An interesting challenge – joining a broken shank and bowl on a Manx Meerschaum


Blog by Steve Laug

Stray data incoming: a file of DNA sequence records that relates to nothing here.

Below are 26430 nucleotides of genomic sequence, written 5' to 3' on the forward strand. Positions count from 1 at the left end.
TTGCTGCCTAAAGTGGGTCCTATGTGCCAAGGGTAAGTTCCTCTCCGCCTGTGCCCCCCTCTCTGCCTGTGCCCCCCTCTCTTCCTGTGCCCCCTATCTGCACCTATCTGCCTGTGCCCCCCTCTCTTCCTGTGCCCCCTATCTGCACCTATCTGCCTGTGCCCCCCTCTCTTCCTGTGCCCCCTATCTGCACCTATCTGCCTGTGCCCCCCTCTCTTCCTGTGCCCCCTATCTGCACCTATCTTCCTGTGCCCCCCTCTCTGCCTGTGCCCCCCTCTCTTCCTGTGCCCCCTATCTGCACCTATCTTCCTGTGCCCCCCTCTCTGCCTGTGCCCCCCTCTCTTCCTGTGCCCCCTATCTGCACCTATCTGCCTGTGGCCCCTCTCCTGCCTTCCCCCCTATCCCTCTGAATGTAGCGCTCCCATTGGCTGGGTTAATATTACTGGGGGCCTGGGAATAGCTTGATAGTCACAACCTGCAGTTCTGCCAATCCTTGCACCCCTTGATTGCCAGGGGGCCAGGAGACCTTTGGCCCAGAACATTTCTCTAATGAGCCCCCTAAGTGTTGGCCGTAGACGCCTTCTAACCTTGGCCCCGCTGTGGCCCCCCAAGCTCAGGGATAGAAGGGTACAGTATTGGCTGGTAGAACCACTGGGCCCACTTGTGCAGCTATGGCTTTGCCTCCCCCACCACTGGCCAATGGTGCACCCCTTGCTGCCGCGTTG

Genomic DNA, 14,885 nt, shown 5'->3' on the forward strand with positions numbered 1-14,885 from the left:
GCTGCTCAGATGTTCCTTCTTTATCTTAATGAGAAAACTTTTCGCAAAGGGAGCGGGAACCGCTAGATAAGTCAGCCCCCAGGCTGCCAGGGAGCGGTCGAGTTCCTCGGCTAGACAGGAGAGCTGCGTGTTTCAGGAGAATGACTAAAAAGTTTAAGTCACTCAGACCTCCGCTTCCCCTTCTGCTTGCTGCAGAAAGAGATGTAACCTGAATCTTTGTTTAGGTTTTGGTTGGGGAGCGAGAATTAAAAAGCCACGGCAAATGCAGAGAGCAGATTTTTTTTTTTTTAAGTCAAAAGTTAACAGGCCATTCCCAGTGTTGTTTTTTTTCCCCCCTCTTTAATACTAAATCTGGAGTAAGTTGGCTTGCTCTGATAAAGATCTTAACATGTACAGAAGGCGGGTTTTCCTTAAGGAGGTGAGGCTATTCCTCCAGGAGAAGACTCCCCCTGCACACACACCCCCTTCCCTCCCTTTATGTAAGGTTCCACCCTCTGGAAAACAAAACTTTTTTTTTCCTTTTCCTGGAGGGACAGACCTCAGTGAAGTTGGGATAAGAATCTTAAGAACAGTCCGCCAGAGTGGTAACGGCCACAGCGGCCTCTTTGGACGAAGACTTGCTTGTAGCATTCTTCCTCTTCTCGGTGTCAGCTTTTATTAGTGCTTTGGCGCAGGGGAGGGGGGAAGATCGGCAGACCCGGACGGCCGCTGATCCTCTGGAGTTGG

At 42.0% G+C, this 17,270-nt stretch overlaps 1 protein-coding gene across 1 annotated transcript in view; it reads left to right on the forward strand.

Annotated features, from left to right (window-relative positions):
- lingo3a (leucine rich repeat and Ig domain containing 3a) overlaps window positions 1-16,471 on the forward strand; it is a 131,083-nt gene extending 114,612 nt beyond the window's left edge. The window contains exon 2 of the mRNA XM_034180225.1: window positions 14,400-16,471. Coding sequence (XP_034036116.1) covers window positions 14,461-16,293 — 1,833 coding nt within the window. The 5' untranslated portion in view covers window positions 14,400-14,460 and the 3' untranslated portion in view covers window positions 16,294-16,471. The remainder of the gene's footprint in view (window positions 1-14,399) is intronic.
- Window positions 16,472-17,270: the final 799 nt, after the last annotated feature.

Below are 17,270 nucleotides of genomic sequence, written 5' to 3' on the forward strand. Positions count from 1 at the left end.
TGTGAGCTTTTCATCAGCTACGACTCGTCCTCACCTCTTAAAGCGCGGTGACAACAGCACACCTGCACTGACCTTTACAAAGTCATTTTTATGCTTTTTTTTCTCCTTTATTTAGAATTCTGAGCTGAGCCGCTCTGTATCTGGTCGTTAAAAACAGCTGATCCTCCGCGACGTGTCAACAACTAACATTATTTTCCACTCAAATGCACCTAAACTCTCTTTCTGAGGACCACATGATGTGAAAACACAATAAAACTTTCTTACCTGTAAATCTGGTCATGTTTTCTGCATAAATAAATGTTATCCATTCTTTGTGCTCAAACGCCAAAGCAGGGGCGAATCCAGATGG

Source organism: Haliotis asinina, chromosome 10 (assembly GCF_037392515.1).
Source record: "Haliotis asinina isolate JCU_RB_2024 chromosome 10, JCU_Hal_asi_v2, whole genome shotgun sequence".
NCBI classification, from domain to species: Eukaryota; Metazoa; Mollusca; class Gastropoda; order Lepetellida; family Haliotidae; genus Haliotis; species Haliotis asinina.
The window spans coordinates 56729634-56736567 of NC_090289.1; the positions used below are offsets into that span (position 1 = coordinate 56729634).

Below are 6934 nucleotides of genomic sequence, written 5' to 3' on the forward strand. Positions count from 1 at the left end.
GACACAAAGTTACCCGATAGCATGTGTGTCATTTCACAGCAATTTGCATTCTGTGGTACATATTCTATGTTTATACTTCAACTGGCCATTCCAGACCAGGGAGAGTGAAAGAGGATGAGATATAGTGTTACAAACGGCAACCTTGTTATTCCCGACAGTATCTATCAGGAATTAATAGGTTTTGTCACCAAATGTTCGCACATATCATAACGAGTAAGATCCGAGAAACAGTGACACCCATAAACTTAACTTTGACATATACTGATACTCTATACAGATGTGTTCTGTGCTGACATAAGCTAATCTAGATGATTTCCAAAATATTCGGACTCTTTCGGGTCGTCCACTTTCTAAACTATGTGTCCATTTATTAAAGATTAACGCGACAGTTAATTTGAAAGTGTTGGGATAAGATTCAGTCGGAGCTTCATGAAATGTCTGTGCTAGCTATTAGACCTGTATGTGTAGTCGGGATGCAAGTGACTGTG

Yesterday afternoon a fellow stopped by for a visit and to show me his collection of Manx  Meerschaum pipes from the Isle of Man. It turned out that his great uncle had worked at the Laxey Pipe Factory which closed in 2002 so he had some of his pipes and some others that he had collected over time. He also wanted to show me sad victim or circumstance – a Manx Billiard that a friend had knocked out of his hand/mouth the night before. The shank had snapped off at the bowl. The break was very clean and there were no extraneous pieces to deal with. It was complete in the two parts. The stem and tenon were undamaged. Fortunately as he transported it to my porch wrapped in a scarf it did not chip or incur further damage. I took photos of it this morning when I brought it to my work table. I had a short piece of metal tubing. It is harder than the average aluminum inner tube and also a bit larger in diameter. It fit well in both sides of the broken airway. I was going to use super glue to anchor it in the bowl half first and let it harden very well. I did not want any slippage back and forth in the airway. I set the bowl aside to let the glue cure on the tube. I filed the tube to roughen it up and to make the fit in the shank part of the break work well. I slide it in place and took a photo of the fit of the shank to the bowl. It looks quite good. I will need to glue it to get a solid repair but it looks like it will work well with no gaps once it is glued.With the restoration going on in my basement shop area I could not put my hands on my epoxy so I went to the local tool shop near my house and chatted with one of the gents there about what I was working on. They had some JB Weld but he recommended a product called Weld Bond. It is good for repairing cracked pottery, stone and even wood. It dries rock hard in 24 hours and is clear once it dries (a bonus on this pipe). I spread the glue on both halves of the broken pipe and painted it on the surface of the tube as well with a tooth pick and worked it into the grooves of the break. I slid the shank piece on to the tube and lined the break up. I pressed the parts together and wiped off the excess glue with a cloth. I held it in place until it bonded the parts together. I pressed the parts together and bound it together with green tape. I wrapped the tape around the entire bowl and shank to hold it tightly in place while the glue cured. I set the bowl aside for 24 hours to let that happen. That is always the hardest part for me as I am impatient and want to move onto the next part. But the wait is on and I am gritting my teeth while I wait.  I set the bowl aside and turned my attention to work on the stem. It had a lot of tooth chatter and light marks on the surface on both sides. I had originally thought the stem was acrylic but it was a nice vulcanite. I “painted’ the surface of the stem with the flame of a Bic lighter to lift them as much as possible. The marks on the underside lifted well. The majority of the top side also lifted. I had a few deeper ones that need a spot of super glue to smooth them out. Once the repair cured I sanded the repairs on the stem with 220 grit sandpaper to blend them into the surface of the vulcanite. I started polishing it with 400 grit wet dry sandpaper. I polished the vulcanite stem with micromesh sanding pads – 1500-12000 grit pads. I wiped it down with Obsidian Oil after each sanding pad. I used Before & After Pipe Polish – both Fine and Extra Fine to further polish the stem. I removed the tape holding the repaired shank/stem repair together. It was solid. The crack was only visible on the lower right side and part of the underside. It is filled in but can be seen if you look for it. I filled in the remaining crack in the surface of the meer on the right lower/underside with the Weld Bond glue I used to bind it together. It dries clear so I am looking forward to seeing how it looks afterward.I reamed the pipe with a Savinelli Fitsall Pipe Knife. I cleaned the rim top with the tip of a knife and a brass bristle wire brush. I was able to get back some of the rustication on the top. I have had good success with Before & After Restoration Balm on Meerschaum so I worked it into the surface of the bowl and shank with my finger tips and a shoe brush to clean, enliven and protect the rusticated surface of the meerschaum. I let it sit for 15 minutes and then buffed it off with a soft cloth. It looked very good. This Manx Made Meerschaum Rusticated Billiard is a great looking pipe now that it has been restored. The style of rustication that is used around the bowl is classic Isle of Man rustication from the Laxley Pipe Company. It works well with both the shape and the polished vulcanite stem. I put the stem back on the bowl and carefully hand buffed the pipe with a microfiber cloth to deepen the shine. The finished Manx Made Meerschaum Billiard is another pipe that fits nicely in the hand and feels great. Give the finished pipe a look in the photos below. The dimensions of the pipe are Length: 6 inches, Height: 2 inches, Outside diameter of the bowl: 1 ¼ inches, Chamber diameter: ¾ of an inch. The weight of the pipe is 61 grams/2.15 ounces. I will be giving the fellow a call who dropped it off. I think he will enjoy the repair of one of his favourite pipes. Thanks for reading this blog and my reflections on the pipe while I worked on it. There are many more to come!

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